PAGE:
Home for the Holidays

Soldier surprises family for Thanksgiving

Thomas Wilson

   When Rick Largent was awakened to the sound of a guitar playing at 6 a.m. Wednesday morning, he wasn't sure if he was having a dream or if someone had broken into his home.
   He arose from bed and wandered into his living room. Seated by the fireplace was his Army Reservist son, Kermit, home for the first time since being deployed to East Africa this summer to support Operation Iraqi Freedom.
   Thanksgiving went from a noun to a verb.
   "I didn't know he was coming," said Rick. "He was sitting on the fireplace playing the guitar. It tickled me to death."
   Both father and son are members of the Virginia Army National Guard's 463rd Combat Engineering Battalion and Service Company based in Wheeling, West Va., with a detachment in Marion, Va. It was the first time Rick had seen his son since he departed the country in June. After being activated for duty in March, Kermit trained for three months at Fort Dix, N.J., before rotating to the East African nation of Djibouti. He joined the unit in 1997 to earn money for college.
   "I was in for six years, and then we joined together," said Rick who has served a total of 12 years with the 463rd.
   A 1997 graduate of Hampton High School, Kermit, 24, was one of 50 members of the company activated for duty in March. The detachment has been in the nation of Djibouti since June.
   The 463rd is a combat heavy unit, comprised of earthmovers, plumbers, electricians, carpenters, masons, and mechanics. Kermit's detachment has spent its time building roads and schools for Djibouti's population under a humanitarian mission.
   "They formed a detachment to send us over," said Kermit. "They've helped build schools and we are helping build roads to provide easier access."
   Like many National Guard and Reserve members, activation was based on skill sets. Kermit specializes in maintenance for mechanical engineering for heavy combat artillery. His main operation of service is repairing Humvees and other light-wheeled vehicles used at the base camp.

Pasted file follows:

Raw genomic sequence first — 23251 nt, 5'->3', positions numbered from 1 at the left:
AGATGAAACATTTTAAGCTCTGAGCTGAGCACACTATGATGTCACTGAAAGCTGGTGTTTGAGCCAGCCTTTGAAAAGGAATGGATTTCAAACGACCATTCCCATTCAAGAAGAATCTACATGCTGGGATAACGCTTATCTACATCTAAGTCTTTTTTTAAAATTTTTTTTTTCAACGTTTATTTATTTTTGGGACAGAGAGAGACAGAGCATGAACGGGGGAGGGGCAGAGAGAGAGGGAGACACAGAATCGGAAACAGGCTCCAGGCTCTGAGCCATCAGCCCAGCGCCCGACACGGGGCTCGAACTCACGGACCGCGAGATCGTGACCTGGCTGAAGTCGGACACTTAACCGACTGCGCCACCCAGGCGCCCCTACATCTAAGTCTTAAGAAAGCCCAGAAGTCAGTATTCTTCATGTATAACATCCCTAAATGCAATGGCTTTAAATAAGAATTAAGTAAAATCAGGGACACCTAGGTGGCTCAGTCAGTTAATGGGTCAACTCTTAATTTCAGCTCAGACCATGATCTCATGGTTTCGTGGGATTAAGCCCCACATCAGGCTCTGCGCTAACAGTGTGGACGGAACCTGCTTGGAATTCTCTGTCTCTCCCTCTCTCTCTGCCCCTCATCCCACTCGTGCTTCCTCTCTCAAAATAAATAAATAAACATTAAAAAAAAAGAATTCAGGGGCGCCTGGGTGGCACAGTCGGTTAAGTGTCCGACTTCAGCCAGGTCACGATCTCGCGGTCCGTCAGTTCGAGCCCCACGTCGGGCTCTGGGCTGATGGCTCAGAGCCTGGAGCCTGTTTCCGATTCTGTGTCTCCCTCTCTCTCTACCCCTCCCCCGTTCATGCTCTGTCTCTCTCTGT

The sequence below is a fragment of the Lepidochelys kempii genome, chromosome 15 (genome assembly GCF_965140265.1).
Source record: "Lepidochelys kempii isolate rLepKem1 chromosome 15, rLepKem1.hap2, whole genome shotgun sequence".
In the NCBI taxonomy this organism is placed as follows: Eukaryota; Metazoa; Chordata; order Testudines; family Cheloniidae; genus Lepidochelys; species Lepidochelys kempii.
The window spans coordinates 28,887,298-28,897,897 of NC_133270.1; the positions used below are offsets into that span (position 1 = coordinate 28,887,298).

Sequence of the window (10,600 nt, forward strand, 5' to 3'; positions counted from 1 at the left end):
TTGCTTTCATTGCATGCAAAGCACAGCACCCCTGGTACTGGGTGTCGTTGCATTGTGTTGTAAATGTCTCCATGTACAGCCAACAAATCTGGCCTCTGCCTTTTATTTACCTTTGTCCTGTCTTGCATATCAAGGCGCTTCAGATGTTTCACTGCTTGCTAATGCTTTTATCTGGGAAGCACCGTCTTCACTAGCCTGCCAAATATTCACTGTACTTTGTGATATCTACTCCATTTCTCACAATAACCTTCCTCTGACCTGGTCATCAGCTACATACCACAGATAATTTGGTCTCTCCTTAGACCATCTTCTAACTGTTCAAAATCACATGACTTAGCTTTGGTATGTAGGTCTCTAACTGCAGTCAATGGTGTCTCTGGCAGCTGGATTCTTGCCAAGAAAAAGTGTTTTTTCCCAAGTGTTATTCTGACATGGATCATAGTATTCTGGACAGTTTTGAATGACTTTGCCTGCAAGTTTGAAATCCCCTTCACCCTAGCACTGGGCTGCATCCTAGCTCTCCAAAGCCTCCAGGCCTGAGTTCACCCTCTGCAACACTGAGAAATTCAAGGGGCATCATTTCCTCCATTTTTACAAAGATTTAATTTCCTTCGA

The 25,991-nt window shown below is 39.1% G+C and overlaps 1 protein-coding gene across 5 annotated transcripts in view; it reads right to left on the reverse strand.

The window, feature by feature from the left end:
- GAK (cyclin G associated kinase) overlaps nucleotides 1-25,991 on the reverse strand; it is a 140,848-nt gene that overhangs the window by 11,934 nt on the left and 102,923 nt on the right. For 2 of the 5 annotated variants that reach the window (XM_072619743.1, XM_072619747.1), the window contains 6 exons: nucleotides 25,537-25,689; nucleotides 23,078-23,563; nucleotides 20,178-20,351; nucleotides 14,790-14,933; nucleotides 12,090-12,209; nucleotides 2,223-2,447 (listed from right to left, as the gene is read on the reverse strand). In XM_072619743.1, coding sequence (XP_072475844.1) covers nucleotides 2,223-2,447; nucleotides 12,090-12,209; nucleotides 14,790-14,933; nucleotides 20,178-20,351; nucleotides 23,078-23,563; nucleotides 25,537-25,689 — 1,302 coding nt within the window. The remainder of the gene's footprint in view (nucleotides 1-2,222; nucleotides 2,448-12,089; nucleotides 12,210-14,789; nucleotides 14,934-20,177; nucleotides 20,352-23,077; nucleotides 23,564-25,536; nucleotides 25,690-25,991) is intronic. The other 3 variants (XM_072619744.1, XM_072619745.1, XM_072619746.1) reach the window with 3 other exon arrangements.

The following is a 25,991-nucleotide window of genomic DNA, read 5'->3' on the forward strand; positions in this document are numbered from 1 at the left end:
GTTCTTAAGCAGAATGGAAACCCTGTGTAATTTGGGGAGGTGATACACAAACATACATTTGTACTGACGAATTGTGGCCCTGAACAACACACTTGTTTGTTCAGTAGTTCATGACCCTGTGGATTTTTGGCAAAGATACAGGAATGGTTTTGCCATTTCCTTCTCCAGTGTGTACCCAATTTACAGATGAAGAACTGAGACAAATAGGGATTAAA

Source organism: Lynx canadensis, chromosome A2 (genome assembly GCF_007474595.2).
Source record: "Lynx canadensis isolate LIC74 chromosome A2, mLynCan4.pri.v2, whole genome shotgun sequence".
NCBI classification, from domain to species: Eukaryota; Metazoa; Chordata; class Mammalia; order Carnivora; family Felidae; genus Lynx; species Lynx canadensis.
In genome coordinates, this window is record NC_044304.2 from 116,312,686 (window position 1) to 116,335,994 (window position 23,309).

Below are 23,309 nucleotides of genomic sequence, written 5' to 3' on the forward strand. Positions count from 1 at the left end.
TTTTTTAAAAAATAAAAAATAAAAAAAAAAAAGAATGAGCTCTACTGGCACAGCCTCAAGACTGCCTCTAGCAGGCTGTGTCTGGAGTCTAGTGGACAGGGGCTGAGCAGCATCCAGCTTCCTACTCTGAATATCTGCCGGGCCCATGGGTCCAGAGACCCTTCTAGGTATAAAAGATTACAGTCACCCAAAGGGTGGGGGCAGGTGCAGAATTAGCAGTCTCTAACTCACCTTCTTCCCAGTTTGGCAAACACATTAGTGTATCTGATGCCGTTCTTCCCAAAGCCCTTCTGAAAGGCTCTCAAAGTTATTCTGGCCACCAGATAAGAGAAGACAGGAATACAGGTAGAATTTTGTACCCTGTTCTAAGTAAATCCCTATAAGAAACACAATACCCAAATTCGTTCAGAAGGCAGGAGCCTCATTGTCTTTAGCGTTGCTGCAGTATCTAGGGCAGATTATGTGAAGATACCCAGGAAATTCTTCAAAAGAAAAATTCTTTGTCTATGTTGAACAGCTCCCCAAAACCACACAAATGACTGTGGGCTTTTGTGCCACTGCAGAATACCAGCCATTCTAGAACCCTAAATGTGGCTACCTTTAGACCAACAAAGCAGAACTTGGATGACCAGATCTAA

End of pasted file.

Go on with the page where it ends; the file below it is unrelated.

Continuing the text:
"The base camp is the hub going to and away from the Iraqi theater," said Kermit. "We are supporting the guys who go over there."
   Djibouit lies on the Gulf of Aden near Yemen and Saudi Arabia. The country's per capita annual income of $1,300 makes it one of the poorest nations in the world, according to the Central Intelligence Agency's World Fact Book of 2003.
   The country's largest religious affiliation is Muslim.
   Kermit said the base camp accommodated many soldiers moving in and out of the Iraqi theater of war since combat started. Unlike soldiers in the combat theater of Iraq, U.S. troops met with Djibouti residents regularly. Kermit said the detachment was presently working directly with six Djibouti citizens on construction projects around the country.
   While some anti-American sentiment could be detected, Kermit said most of the nation's citizenry were glad to see the soldiers and receive assistance.
   "Most people want us there because they know we are helping them," he said.
   The call-up took Kermit out of college at East Tennessee State University where he is majoring in computer science. After losing at least three semesters, Kermit expects to delay his graduation by at least two more years.
   Rick Largent handles a significant level of maintenance at his full-time job at the Carter County Courthouse and Courthouse Annex buildings. Kermit is the second oldest of Largent's three children including brother Joshua and sister Sharon Melton. Joshua is studying to be an X-ray technician while Sharon is a teacher at Tennessee High School in Bristol.
   When Rick heard his son had been activated, he didn't hesitate to volunteer for duty.
   "I volunteered to go with him, but they wouldn't let me," said Rick.
   The U.S. Department of Defense reported Wednesday that more than 163,000 National Guard and Reserve members are on active duty including units and individual augmentees. Of that number, the Army National Guard and Army Reserve comprise more than 132,000 personnel.
   DoD has laid plans to move roughly 85,000 combat personnel of active units and three Guard combat brigades to prepare for the second rotation of Operation Iraqi Freedom (OIF-2). Through Wednesday, the total Guard and Reserve personnel alerted for OIF-2 stood at 66,531, according to DoD.
   Kermit is scheduled to return to Africa next Sunday. He will remain on active duty through March 2004. As troop rotations continue well into 2004, a scenario the Largent family could face is Kermit returning home and Rick being rotated overseas to join the 463rd.
   Most members of the detachment who rotated home for Thanksgiving were from the Marion area. While watching men and machines move through East Africa to and from war, Kermit said the support units were fully committed to their mission.
   "I'm there to do whatever I can do to help and do whatever I can do to make things better for those guys over there," Kermit said. "If they want to extend me three more months, I'm ready."